The Yancha pot hungers for leaves, so I load it up with its much wanted leafy friends and go to town steeping. The aroma of the soggy leaves is gentle in the char department again, like a distant pile of coals rather than wet coals or a burning fire. There is also notes cocoa and distant flowers with a subtle spice, like a spicy cooked quince and sweet mangosteen. Well this tea is winning on the exotic fruit department. The liquid is gentle in char again, with accompanying notes of mangosteen and cocoa, at the very end is a gentle wilted orchid aroma giving the distant floral note a name.
Ooh, that mouthfeel is silky! Usually I find most Rock Oolongs have a robust and at times sharp mouthfeel, but this one is like silk, it is so smooth. The flavor on this first steep is pretty light, starting with a gentle blend of mineral and distant char which pretty immediately moves to sweetness that stays for the entire sip. Blending spice and fruit, specifically quince and mangosteen (not a combo I ever expected) with a woody almost reed like finish.
The aroma of the second steep brings out more of a woody note, reminding me a bit of bamboo or some more reed like wood, combine that with cocoa and very sweet mangosteen and it is safe to say it smells quite good. The mouthfeel has moved from silky to almost creamy, which is quite fun, but it does move back to silky at the finish. Tasting the tea it starts with sweet cocoa and quince, moving to mangosteen and gentle mineral, and the finish is a blend of char and bamboo making for a woody finish, since it is the taste of older dry bamboo rather than the bright green shoots.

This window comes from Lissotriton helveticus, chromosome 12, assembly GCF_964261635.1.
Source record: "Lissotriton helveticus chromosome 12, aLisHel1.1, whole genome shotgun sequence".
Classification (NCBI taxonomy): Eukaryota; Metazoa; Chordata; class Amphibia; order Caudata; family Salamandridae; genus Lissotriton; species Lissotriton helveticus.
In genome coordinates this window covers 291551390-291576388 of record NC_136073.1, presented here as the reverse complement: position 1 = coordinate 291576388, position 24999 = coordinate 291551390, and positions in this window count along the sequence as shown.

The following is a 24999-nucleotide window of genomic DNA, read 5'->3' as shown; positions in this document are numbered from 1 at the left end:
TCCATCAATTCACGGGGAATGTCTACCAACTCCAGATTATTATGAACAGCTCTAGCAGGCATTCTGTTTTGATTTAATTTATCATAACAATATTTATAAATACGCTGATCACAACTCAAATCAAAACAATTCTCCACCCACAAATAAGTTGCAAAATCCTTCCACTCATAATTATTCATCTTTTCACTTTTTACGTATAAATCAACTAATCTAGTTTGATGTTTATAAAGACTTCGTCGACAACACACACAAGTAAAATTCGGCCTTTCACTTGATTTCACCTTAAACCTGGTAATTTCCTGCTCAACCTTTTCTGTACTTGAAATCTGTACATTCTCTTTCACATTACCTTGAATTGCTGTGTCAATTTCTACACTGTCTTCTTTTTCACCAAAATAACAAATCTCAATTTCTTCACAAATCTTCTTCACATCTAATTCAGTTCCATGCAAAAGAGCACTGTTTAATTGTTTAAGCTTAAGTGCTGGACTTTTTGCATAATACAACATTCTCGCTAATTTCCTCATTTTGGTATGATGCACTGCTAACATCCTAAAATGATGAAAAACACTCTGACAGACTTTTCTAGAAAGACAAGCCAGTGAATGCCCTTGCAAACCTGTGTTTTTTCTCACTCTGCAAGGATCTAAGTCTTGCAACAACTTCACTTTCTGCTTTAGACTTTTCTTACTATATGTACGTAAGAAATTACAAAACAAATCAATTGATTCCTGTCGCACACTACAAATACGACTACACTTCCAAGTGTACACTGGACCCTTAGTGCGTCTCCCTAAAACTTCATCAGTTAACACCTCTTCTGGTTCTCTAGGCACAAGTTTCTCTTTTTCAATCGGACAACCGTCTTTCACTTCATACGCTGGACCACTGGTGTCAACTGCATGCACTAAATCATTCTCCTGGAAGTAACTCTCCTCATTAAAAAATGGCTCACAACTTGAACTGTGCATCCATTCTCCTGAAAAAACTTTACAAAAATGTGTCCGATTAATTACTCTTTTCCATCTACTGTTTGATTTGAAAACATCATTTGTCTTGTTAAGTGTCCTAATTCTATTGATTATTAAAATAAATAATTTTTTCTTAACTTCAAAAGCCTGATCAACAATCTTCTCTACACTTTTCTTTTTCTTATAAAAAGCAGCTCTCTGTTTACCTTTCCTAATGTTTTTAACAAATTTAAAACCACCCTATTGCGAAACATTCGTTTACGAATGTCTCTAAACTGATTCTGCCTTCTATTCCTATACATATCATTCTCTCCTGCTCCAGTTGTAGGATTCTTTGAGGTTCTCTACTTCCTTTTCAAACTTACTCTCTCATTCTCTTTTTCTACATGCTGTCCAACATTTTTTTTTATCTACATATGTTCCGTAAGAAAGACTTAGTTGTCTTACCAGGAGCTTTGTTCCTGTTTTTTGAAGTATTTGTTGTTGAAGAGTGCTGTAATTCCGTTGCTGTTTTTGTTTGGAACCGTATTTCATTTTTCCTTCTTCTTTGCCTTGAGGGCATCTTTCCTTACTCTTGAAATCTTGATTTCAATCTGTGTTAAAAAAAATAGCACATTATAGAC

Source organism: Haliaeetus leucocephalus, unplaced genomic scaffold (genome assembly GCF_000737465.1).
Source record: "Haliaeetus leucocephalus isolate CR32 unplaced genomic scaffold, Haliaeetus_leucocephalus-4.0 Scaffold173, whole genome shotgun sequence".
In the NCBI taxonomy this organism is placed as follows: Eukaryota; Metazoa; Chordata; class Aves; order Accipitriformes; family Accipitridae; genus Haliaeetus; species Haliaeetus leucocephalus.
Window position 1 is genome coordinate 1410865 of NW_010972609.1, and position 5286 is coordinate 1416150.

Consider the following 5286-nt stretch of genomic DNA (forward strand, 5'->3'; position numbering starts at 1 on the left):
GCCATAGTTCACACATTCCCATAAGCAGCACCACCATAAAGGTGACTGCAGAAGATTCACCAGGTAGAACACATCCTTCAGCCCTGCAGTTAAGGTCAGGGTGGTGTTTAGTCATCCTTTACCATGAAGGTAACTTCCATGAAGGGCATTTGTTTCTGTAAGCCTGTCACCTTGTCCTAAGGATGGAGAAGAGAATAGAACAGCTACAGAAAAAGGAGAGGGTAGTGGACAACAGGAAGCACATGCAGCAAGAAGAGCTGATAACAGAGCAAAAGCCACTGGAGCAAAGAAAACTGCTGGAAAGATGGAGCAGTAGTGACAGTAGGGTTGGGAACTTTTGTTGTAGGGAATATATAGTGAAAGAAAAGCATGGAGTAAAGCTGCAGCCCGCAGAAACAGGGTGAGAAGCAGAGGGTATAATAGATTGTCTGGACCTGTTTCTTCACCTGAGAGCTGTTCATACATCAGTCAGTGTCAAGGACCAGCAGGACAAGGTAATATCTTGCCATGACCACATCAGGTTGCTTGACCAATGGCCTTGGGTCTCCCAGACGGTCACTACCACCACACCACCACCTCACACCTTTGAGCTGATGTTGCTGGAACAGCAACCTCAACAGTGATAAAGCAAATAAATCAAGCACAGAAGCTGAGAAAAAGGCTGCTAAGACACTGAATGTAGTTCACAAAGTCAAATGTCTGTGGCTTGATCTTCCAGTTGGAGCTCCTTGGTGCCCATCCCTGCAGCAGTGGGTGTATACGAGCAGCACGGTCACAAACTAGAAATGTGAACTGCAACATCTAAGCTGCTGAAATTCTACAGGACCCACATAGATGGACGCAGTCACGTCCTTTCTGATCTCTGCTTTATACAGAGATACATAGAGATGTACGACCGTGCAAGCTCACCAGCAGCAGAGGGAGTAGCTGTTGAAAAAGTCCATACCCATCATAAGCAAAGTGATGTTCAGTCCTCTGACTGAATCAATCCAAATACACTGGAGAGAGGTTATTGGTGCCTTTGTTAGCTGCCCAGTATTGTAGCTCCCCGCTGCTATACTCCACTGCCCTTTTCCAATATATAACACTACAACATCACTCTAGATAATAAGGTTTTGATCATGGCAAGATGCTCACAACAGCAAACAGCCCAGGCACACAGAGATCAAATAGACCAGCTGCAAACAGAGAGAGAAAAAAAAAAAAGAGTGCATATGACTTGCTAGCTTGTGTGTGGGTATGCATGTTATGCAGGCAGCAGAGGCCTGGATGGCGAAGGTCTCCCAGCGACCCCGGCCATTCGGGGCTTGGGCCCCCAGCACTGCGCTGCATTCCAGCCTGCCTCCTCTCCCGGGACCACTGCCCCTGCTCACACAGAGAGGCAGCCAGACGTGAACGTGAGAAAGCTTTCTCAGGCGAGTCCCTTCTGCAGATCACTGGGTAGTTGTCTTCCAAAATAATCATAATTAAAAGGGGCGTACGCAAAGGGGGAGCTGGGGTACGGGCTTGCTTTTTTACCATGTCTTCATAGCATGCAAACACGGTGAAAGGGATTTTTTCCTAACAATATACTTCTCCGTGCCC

Third steep time, and the aroma is quite sweet, a light blend of bamboo wood, mangosteen, cocoa, and a touch of wet slate and char at the finish. The taste has a bit more char and mineral this time around, like a blend of limestone and wet slate and distant charcoal, specifically bamboo charcoal. The one thing that really struck me with this steep is how the gentle char, mineral, and a sweet honey and quince taste blended for a really light and almost airy flavor, something I generally don’t associate with Yancha. Sadly my plans of tasting this one along side with Qilan Fire did not go as planned because when I finished with this steep my kettle died! Luckily it has since been replaced, but I have not had the opportunity to get back to the pair of Qilans, I think when I do I will coerce the Tea Barbarian to join me and I will do both in my gaiwan, meaning my Yancha pot will get cranky, but it can deal with it.